All students as well as the black and economically disadvantaged subgroups failed to meet the required 87.7 percent passing rate in language arts. The passing rate for all students was 78.8 percent, and the subgroups’ rates were 73 percent and 76.4 percent, respectively.
JCHS students also failed to reach the required passing rate of 74.9 percent in mathematics. All students had a passing rate of 63 percent, the black subgroup had 55.5 percent, and the economically disadvantaged subgroup had 57.6 percent passing.
The JCHS graduation rate for 2007-2008 was 78.8 percent, 4.4 percentage points above the state graduation rate. Bethune expects this number to increase by the end of the summer when GHSGT retests have been factored into the graduation rate.
The Jefferson County school system is working to further improve academic rigor with an increased number of high school units required to graduate as well as professional development, performance assessments and collaboration among schools.
Schools prepare for students to return
By Faye Ellison
With the last days of July fading fast, summer sun and fun is slowly coming to an end for students and teachers. Next week will mark the first day of school and open houses for area school systems.
Teachers began pre-planning on Wednesday, July 30, preparing for students to return to Glascock County Consolidated School on Monday, Aug. 4.
Open house will be on Friday, Aug. 1, from 3-7 p.m. Glascock County Superintendent Jim Holton said he encourages students and parents to meet with teachers during open house. Also the Gibson Masonic Lodge is sponsoring the Georgia CHIP (Child Identification Program) in Glascock County and will have a data collection site set up in the gymnasium during open house.
“Georgia CHIP is one of the most comprehensive child recovery, identification and abduction awareness programs ever to be offered to parents in the state of Georgia,” Holton said. “Please stop in to see them if you wish to participate.”
The data collections include recording photographs, digital finger prints, teeth impressions and DNA. Holton said the information is immediately returned to the child’s family.
Holton said the school system is continuing education for their teachers to help aid in their students’ education especially to meet with the Georgia Performance Standards.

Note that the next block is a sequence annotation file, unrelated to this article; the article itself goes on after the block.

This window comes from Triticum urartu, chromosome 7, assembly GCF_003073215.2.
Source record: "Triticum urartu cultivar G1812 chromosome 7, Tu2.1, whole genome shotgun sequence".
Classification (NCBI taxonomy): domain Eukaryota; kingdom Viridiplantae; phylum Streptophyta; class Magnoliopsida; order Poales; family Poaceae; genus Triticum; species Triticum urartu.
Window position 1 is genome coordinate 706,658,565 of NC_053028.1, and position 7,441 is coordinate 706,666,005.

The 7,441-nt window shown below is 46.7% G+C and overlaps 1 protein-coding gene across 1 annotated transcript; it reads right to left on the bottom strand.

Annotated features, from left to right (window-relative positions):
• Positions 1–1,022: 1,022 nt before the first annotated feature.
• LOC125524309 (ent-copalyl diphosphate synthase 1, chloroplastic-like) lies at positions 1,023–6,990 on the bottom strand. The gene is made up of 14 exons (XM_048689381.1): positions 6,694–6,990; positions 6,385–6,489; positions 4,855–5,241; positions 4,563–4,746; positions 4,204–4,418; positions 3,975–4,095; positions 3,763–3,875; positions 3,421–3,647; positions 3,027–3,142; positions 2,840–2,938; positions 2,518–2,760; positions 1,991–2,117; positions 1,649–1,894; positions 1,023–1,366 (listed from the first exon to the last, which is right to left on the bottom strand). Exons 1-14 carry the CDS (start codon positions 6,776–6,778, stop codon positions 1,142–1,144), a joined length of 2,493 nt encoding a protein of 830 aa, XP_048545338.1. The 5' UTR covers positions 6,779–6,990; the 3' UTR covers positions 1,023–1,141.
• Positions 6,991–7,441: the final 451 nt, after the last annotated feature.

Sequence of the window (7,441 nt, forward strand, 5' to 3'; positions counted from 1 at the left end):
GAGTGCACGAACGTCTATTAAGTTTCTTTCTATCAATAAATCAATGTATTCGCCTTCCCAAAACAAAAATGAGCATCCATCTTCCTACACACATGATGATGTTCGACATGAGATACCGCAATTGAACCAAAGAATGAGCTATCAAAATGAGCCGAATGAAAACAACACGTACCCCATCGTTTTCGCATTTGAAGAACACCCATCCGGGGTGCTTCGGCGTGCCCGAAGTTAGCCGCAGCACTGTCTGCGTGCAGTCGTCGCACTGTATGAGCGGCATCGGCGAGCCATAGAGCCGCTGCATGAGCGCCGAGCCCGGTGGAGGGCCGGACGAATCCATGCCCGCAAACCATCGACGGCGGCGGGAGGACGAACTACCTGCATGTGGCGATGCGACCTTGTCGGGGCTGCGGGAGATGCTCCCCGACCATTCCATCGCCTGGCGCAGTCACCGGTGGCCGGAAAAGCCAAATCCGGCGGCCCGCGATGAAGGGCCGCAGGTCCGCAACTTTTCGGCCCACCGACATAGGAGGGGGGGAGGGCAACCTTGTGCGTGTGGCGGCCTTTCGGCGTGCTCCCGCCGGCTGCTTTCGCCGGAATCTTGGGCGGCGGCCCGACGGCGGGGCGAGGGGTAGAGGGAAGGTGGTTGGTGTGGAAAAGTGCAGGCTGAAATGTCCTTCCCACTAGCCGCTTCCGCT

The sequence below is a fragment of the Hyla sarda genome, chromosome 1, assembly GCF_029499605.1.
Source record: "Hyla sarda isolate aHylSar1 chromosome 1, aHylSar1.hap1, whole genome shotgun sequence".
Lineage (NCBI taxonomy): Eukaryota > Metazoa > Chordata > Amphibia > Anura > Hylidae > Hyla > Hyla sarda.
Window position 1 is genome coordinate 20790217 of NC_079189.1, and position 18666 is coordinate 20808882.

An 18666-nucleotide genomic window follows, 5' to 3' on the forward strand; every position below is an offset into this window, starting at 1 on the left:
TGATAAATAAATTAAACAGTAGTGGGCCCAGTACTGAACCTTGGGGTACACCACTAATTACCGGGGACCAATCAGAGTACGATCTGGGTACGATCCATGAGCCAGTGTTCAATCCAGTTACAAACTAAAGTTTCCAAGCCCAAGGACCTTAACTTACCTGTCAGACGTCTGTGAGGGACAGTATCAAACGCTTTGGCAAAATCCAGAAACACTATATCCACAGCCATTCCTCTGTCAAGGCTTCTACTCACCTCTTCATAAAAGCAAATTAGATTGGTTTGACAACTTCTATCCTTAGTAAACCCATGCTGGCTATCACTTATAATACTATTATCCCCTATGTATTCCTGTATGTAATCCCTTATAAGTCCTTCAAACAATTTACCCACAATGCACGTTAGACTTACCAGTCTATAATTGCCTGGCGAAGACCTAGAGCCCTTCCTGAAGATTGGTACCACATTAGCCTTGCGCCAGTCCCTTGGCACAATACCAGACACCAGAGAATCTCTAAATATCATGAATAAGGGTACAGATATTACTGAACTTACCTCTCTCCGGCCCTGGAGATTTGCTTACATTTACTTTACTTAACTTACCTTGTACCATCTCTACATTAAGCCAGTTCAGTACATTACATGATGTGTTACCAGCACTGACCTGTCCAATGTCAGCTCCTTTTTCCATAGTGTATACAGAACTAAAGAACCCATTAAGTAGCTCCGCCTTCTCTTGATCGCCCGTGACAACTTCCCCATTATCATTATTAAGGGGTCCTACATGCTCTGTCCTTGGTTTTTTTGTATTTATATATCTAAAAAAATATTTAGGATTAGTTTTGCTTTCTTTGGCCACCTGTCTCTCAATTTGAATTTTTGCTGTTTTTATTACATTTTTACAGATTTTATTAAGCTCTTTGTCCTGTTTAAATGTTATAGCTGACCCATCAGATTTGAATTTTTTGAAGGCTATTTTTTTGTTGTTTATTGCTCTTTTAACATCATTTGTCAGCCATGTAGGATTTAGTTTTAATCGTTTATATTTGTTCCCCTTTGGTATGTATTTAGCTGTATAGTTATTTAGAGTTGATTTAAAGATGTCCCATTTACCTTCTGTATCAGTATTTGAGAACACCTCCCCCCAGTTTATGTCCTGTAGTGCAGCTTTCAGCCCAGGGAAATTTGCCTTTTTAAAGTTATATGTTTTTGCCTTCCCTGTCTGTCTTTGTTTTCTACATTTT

“In our continued efforts to stay abreast of the best teaching practices and the standards based classroom, new teacher resources and student materials aligned with the Georgia Performance Standards have been purchased for many core content area in grades K-12,” he said.
“Professional learning for our teachers this summer and throughout the school year has continued to address the standards-based classroom. Our teachers are displaying student work with teacher commentary and developing student portfolios that the teachers in the next grade level can build upon. We continue to provide our students with the most up-to-date technology possible, so that they may be prepared for success. All of our core curriculum classrooms in grades three through 12 will have an LCD projector or a combination of an interactive whiteboard and LCD projector. Our kindergarten through (grade) two classrooms will be equipped with new computers and many of our other classroom computers have been recently updated.”
Student supply lists are available at Wal-Mart in Thomson and Sandersville and on the GCCS website www.glascock.k12.ga.us.
Pre-planning for teachers in the Jefferson County School System will begin Tuesday, Aug. 5. The first day of school with students to be released at 1 p.m. will be Monday, Aug. 11, with the system expecting almost 3,100 students.
Thomas Jefferson Academy
Open house for all schools will be on Thursday, Aug. 7, from 3-6 p.m. Jefferson County Superintendent Carl Bethune encourages parents and students to meet with teachers.
This year all the schools in the Jefferson County School System earned AYP and all of the elementary schools are Title I Distinguished Schools, with Bethune crediting the schools’ success to the teachers, faculty, students and community, all working together to better each school.
“Our schools are filled with outstanding teachers, principals, and support staff, who regularly update their skills and participate in professional learning to help them meet the needs of all students,” he said. “We are striving to carry out our mission, which is ‘To partner with the community in creating a learning culture that challenges, supports and ensures that success of every child, every day.’”
Along with the success is growth in the areas of an almost completely new school at Wrens Elementary so students and teachers will able to move about the school without having to walk outside. Bethune also pointed out that the school system is working to keep students up to par in mathematics with the new Georgia Performance Standards tests.
On the high school level, the school system is collaborating with Sandersville Technical College to have every student graduate postsecondary ready.
“Through concerted efforts with the Jefferson County Board of Commissioners, STC has just opened a new Health Science Center on the Jefferson County Campus,” he said. “Through high school dual enrollment, our students will have more opportunities to prepare for jobs in the health field.”
Bethune also pointed out that the school has expanded opportunities for dual enrollment with STC in the construction field where certificates will be offered in welding as well as video production and early childhood.
“As always, I welcome and encourage your comments, suggestions and involvement in our schools,” Bethune said.